According to Leon Seymour, executive director of the Friends of Fort Knox, as part of its contracted duties the group also maintains financial records at the fort site, including those for admission fees and gift shop expenses and revenue. It also tracks attendance, schedules bookings for group tours or events such as weddings, and handles marketing and outreach of the site to schools and other groups, Seymour said.

Harris said the second contract between BPL and the Friends group is to collect admission fees for the observatory at the adjacent Penobscot Narrows Bridge, which is owned and maintained by the state Department of Transportation. MDOT has a contract with BPL for that service, which BPL then subcontracts to the Friends group for $40,000 a year, Harris said.

Beyond its contracts, Friends of Fort Knox also raises money for repairs and restorations at the fort property.

Other duties at Fort Knox are handled by BPL. The bureau has one manager and five seasonal employees on site to maintain the fort and grounds, Harris said. It also determines what kind of special events are held at the fort. The Friends group spearheads certain annual events such as the Psychic Faire, the Pirate Festival and Fright at the Fort, according to Harris, while BPL often takes the lead in planning events such as historic re-enactments. BPL and the Friends group work closely together in planning and staging such events at the fort, he said.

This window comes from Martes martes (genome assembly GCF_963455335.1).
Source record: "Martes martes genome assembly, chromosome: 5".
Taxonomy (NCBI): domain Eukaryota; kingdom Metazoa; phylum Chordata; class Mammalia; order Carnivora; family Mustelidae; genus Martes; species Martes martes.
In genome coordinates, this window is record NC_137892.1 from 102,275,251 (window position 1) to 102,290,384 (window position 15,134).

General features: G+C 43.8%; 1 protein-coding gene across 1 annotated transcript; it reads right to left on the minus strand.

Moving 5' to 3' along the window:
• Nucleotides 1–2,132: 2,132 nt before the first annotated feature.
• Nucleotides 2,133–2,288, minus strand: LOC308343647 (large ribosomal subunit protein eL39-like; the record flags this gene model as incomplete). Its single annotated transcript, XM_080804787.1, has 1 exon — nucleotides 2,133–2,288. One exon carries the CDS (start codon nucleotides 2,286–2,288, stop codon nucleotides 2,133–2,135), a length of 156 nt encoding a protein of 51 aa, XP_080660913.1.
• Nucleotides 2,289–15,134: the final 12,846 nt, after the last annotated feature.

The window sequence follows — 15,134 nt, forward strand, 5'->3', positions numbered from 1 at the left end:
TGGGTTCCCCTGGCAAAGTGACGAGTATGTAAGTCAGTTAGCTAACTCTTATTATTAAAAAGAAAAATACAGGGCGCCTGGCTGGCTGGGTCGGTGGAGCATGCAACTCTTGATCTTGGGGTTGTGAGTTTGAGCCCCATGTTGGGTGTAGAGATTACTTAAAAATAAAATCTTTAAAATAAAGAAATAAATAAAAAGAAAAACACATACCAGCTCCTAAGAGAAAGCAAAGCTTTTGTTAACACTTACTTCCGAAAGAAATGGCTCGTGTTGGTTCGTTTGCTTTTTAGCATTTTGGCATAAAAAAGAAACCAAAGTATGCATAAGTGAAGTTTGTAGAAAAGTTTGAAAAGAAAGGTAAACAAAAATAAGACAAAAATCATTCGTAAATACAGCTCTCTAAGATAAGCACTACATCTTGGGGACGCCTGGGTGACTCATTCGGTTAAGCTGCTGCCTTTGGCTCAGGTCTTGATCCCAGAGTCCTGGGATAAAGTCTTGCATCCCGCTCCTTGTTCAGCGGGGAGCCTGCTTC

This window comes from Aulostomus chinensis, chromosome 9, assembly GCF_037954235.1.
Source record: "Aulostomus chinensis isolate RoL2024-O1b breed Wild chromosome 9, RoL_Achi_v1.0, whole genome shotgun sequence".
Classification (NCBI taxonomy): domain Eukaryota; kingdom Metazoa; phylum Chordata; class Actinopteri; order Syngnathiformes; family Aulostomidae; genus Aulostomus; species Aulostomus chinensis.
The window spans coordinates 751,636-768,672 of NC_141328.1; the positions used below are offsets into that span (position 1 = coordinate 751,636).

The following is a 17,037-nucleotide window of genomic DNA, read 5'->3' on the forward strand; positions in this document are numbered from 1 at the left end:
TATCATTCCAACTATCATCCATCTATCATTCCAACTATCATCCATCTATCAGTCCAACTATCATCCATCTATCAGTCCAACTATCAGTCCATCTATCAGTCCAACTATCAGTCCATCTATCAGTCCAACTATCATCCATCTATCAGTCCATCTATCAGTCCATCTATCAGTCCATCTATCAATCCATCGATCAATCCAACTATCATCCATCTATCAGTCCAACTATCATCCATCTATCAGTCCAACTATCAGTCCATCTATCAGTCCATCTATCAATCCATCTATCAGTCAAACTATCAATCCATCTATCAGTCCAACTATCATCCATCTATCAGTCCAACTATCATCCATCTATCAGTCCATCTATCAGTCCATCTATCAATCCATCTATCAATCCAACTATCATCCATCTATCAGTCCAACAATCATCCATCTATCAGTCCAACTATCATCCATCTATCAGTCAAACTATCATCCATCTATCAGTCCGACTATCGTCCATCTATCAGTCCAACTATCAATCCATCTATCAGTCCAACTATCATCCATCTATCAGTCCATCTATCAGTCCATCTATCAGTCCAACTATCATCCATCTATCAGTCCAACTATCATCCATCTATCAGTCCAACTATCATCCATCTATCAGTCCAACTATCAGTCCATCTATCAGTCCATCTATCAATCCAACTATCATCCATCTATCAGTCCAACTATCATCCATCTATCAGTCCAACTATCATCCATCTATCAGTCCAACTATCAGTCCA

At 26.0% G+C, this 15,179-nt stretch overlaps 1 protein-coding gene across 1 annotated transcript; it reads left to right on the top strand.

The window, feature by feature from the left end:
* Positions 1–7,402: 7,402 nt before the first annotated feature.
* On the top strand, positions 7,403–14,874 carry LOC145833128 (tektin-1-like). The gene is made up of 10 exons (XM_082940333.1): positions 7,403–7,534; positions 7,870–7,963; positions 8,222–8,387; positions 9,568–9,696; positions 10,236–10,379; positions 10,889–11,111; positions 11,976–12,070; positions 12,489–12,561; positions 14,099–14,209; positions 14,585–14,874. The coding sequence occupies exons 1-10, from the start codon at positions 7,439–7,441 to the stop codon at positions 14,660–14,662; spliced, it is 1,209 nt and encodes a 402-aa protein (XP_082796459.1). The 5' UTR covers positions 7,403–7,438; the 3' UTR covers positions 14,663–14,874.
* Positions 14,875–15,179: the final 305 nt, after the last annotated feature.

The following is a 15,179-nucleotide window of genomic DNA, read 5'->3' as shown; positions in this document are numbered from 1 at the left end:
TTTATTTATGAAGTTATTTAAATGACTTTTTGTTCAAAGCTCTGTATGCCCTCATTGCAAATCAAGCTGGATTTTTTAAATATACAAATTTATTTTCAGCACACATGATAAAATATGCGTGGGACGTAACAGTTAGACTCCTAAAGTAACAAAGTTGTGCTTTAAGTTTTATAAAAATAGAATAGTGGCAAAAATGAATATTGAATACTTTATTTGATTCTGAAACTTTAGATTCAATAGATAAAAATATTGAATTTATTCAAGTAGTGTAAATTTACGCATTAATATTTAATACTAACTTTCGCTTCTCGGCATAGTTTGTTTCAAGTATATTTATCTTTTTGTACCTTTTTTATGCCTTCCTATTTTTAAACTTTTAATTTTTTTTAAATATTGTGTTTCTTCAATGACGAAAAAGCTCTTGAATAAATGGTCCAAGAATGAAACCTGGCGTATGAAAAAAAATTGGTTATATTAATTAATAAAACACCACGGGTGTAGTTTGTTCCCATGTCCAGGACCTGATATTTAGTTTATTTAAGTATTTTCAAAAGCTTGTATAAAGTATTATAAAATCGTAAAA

“We have to have a good relationship to have good success in running the site,” Harris said.

In 2009, Celli, a former president of the Friends group, said that transferring day-to-day management of Fort Knox over to the Friends would save the state between $130,000 and $160,000 per year. He emphasized at the time, however, that the Friends still would have to manage the site according to the requirements of state law. The state would have maintained ownership of the fort and the grounds, and the management change would not have “substantially altered” the uses of the fort site, according to the wording of the 2009 proposal.

The proposal received an “ought not to pass” recommendation from the Legislature’s Agriculture, Conservation and Forestry committee, and subsequently was rejected both by the House and the Senate.

At that time, the Friends board took no position either in favor or against the proposed legislation, and Chris Popper, the board president at the time, said Celli’s bill had not been introduced on the organization’s behalf.

On Thursday, Friends board member Tim Hall, a retired regional director at the Bureau of Public Lands who oversaw the fort operations, said that in 2009, when Celli submitted the previous proposal, there was the impression that the Friends were trying to take over the fort. That created hard feelings between the state and the Friends, he said, noting that they have made strides since then to restore that relationship.

“We don’t want to damage that relationship,” he said. “They are our partners and we don’t like it when that relationship is strained.”

Hall said the Friends would cooperate with Celli, the commissioner and the governor, but also stressed that the discussions were “very preliminary.”

“We want to see what’s best for the state, for the fort and for the people of the state,” he said. “We’re there to help where we can.”

According to Weston, the Friends organization has done a lot for the fort since it was formed.

“I will say, on the strength of of the Friends’ record over the last decade, in terms of the amount of money they have put back into the fort and the programs that have brought more people to the fort — it’s a pretty good record,” she said.

BDN writer Rich Hewitt contributed to this report.

http://bangordailynews.com/2011/04/08/news/discussions-under-way-to-have-friends-group-manage-fort-knox/ printed on April 19, 2014